How To: Find X-bar with the Z-score formula

In this video tutorial it shows you how to find the x-bar by using the Z-score formula. In the beginning of this video the formula is displayed on the right, while the values that you need to plug in are on the left. Once you plug in the values and do the cross multiplying, all you have to do is get x-bar by itself on one side of the equation. This is a simple problem on using the z-score formula to find x-bar, it can help you solve more complex problems in the future.

How To: Calculate the height and volume of a pyramid

Need to know how to calculate the height and volume of a pyramid in geometry? Learn how with this free video lesson. From Ramanujan to calculus co-creator Gottfried Leibniz, many of the world's best and brightest mathematical minds have belonged to autodidacts. And, thanks to the Internet, it's easier than ever to follow in their footsteps (or just finish your homework or study for that next big test).

How To: Simplify radicals which are not perfect squares

Need help reducing radical expressions without perfect square or cube roots? Take heart: this free math lesson will ensure that you know everything you need to know for that next big test. Examples include square roots, cube roots, and 4th roots. You'll also learn a technique to simplify n-root expressions as well as how to simplify variables in radical expressions.

How To: Calculate probability in "at least one" problems

Calculating probablities can be used to help us make decision. PatrickJMT explains how to calculate probability in an "either A or not A" scenario. The probability of A plus the probability of not A is equal to one. Therefore, the probability of A is equal to one minus the probability of not A ; P(A)= 1 - P(not A). The probability of a major earthquake in San Francisco over a period of time is used as an example. The probablity of an earthquake of a magnitude of 7.5 or greater in San Francisc...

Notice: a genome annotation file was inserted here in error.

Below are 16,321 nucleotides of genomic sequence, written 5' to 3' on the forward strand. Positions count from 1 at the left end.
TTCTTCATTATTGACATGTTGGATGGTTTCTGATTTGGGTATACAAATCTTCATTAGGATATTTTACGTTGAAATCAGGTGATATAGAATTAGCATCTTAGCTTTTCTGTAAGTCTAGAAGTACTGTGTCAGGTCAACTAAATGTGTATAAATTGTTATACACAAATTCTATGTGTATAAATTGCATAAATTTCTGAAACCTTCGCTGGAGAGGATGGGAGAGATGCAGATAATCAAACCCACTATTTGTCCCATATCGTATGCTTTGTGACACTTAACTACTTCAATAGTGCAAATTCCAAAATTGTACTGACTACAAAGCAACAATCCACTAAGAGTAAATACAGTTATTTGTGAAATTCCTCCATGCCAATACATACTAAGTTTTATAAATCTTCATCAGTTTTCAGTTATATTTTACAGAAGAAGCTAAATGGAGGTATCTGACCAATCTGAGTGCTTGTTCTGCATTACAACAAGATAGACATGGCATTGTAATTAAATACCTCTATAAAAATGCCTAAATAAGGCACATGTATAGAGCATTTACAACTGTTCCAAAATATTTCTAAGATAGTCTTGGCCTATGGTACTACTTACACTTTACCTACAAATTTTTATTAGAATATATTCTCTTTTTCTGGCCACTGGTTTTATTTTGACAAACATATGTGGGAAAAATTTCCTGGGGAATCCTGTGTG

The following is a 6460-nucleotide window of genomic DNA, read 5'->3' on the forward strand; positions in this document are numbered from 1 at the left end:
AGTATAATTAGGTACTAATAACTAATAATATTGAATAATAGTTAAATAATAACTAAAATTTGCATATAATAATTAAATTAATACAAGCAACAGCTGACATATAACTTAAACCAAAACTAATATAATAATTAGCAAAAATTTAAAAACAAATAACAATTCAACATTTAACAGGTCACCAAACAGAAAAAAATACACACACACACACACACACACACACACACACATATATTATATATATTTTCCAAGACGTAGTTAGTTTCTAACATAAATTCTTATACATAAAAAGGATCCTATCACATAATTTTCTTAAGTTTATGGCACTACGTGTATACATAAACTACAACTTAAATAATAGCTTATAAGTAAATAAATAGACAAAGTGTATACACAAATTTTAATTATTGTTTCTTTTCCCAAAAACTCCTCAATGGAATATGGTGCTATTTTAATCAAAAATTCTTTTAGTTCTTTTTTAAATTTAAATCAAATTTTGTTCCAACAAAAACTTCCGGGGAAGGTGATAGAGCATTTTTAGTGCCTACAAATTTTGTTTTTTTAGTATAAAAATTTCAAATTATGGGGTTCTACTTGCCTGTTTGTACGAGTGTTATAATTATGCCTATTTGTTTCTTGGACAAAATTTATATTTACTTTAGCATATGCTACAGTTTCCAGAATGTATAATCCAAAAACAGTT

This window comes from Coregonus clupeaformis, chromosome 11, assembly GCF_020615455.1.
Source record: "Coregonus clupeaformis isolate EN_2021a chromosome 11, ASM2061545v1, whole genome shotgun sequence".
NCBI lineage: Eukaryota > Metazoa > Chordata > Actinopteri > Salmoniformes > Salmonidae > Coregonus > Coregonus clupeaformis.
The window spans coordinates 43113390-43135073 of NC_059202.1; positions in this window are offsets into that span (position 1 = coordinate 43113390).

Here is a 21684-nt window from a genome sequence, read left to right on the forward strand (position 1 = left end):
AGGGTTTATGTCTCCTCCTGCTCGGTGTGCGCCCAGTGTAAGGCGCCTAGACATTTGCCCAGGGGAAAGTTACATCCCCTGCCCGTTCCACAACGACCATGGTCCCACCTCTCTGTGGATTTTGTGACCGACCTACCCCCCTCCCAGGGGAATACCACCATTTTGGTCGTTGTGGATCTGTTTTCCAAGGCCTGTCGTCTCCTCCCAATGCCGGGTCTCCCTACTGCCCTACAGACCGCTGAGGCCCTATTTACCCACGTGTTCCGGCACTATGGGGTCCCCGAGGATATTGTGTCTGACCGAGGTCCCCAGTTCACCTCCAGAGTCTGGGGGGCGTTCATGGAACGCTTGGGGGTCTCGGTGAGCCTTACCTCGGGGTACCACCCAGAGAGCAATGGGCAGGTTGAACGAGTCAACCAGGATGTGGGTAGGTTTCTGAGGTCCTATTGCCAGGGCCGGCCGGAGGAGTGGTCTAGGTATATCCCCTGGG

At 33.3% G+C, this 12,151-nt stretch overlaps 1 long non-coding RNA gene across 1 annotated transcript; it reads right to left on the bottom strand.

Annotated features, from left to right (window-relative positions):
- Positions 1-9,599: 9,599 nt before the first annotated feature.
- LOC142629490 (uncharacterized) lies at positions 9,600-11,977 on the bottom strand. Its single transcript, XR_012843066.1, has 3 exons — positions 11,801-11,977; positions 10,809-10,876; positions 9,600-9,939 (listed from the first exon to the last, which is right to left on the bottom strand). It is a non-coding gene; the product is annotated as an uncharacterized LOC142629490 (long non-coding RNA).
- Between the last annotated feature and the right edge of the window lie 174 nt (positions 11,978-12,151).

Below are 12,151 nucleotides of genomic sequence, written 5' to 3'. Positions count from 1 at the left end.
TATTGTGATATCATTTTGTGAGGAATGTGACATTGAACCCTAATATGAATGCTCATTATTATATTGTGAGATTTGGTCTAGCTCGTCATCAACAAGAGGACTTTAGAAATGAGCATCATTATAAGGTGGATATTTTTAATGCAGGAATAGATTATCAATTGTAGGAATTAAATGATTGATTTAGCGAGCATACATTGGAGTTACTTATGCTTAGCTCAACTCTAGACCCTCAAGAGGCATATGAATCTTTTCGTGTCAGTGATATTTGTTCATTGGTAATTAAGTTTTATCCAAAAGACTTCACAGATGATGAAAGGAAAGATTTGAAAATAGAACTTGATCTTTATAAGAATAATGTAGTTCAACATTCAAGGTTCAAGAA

How To: Translate a sentence into math symbols

We will be translating the sentence "twice y differs from 5 by more than two, “into a mathematical equation. The word twice generally means two times, so 2*y (because y comes next in the sentence). Differs normally means is different and a difference from something in a mathematical sentence means subtraction most of the time, thus minus five. We don't know if we’re talking about below 5 or above 5 on the number line, so we put absolute value around the equation. More than implies a greater t...

How To: Find percent by mass & percent composition

In chemistry you come across problems which ask you to find the percent by mass and percent composition of each element in a chemical compound. To do this the first step is to compute the molar mass. Use the periodic table to look up the mass of individual atoms and multiply it by the number of atoms to find the mass of that element. Now add up all the masses to arrive at the molar mass of the compound. Now to find the percent composition of an element divide the total mass of each element by...